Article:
Very serious novel includes Nintendo fantasy ingredients in dye recipe

Originally published at:


Dude sure likes those Oxford commas, but I’ve gotta give him credit for leaning into it with the ampersands.

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Christ, what an asshole.


I don’t understand how a mistake like this is made. He was ostensibly doing research, but then clearly didn’t actually read the results of his search, just blindly transcribed the results into his novel. (And then, even more damning, the editor didn’t catch it.) He couldn’t possibly have read it - these are obviously fake plants and animals, and that’s also very clearly not how dyes are made. I can only assume he was really drunk when he did this, even knowing he’s infamous for being really bad about factual inaccuracies in his novels.

It’s a reminder that although AI can’t “think” like human beings, human beings can absolutely enact dumb algorithms, mindlessly.

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That’s really nothing I would like anyone to read.


His fuckery goes further: on Irish Twitter lots of trans activists recently had the urge to tweet about how the arse “is not a transphobe and I don’t know how I ever believed that” around the same time…

Maybe because all his writing is based on glib surface skimming of source material? I’m just asking questions. Well I’ve never read anything he wrote to tell the truth, maybe a tweet or two and the quote in the Indo above but that’s it. There are lots of excellent Irish fiction writers at the moment, the majority of them are women. I’ve never heard anyone I know talk about one of his books let alone recommend one to me.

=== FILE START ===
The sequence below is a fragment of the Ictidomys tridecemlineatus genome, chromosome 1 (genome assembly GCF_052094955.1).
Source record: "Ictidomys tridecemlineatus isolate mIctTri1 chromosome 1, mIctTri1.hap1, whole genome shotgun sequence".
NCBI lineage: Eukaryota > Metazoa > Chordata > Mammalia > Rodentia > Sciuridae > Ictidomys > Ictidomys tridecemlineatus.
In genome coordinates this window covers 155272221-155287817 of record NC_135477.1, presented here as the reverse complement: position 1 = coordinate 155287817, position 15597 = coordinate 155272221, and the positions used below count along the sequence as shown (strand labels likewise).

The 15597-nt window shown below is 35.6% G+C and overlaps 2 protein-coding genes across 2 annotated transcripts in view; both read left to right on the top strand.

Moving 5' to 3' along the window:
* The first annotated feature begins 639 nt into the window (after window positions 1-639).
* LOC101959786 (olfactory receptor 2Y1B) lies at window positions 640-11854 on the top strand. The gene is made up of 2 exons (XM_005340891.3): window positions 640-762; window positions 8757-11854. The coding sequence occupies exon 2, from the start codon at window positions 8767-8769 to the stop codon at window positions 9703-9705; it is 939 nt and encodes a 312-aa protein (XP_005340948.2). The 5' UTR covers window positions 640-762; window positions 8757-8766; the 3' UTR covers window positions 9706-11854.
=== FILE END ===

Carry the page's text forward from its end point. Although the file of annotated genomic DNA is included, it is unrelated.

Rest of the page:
Take that thought, and then change the subject parameters to “The Holocaust”!



Obviously any novelist is going to google a thousand things. That’s fine. It doesn’t spoil my sense of narrative omniscience if the narrator has to look up what dye is made from. But what kind of shit author just uncritically heaves it in there?

Like, an octorok is not a real thing outside of Hyrule. I know that because… I speak English. If I thought maybe it were just a foreign word for octopus or some such thing, then I’d have to run that down, because if I didn’t recognize it, why should I expect my readers to?

As a humanities professor, I’ve seen this before. It’s a 50-page senior thesis that was started two nights before and completed in a mad rush of copy-pasting. I don’t mean this is plagiarized, I mean this is what you get from a student who is daring you to wade through all his bullshit and prove that it’s utterly meaningless nonsense that he pulled out of his ass, or else give him a D+ and let him get on with his life.

You might get away with it then, but not in a novel people are paying money for, boyo.


I…don’t think I’ve ever seen an article describe a Legend of Zelda game without using the words “legend” or “Zelda” before.

googles ‘how dyes are made’


Yeah, obviously traditional dyes are made from plants and animals. But not like this - not random bits of animals and plants (and gems) mixed together, leaving aside that they’re clearly imaginary. This list of ingredients is obviously based on the tradition of magic potions, not dyes - wings and eyeballs, random plants, and that’s magical logic - put together things with symbolic significance and they are transformed, magically, into something new. Dyes are made from organisms that produce strong pigments. That’s not going to be found in wings or tails and certainly not eyeballs. The nature of traditional dyes is they tended to be made very simply - i.e. with single ingredients, possibly altered with acids and bases. So everything about this list would be revealed to be pretty clearly wrong with the slightest bit of thought and/or actual research.

Missed the joke.

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So this was a novel, right? A work of fiction?


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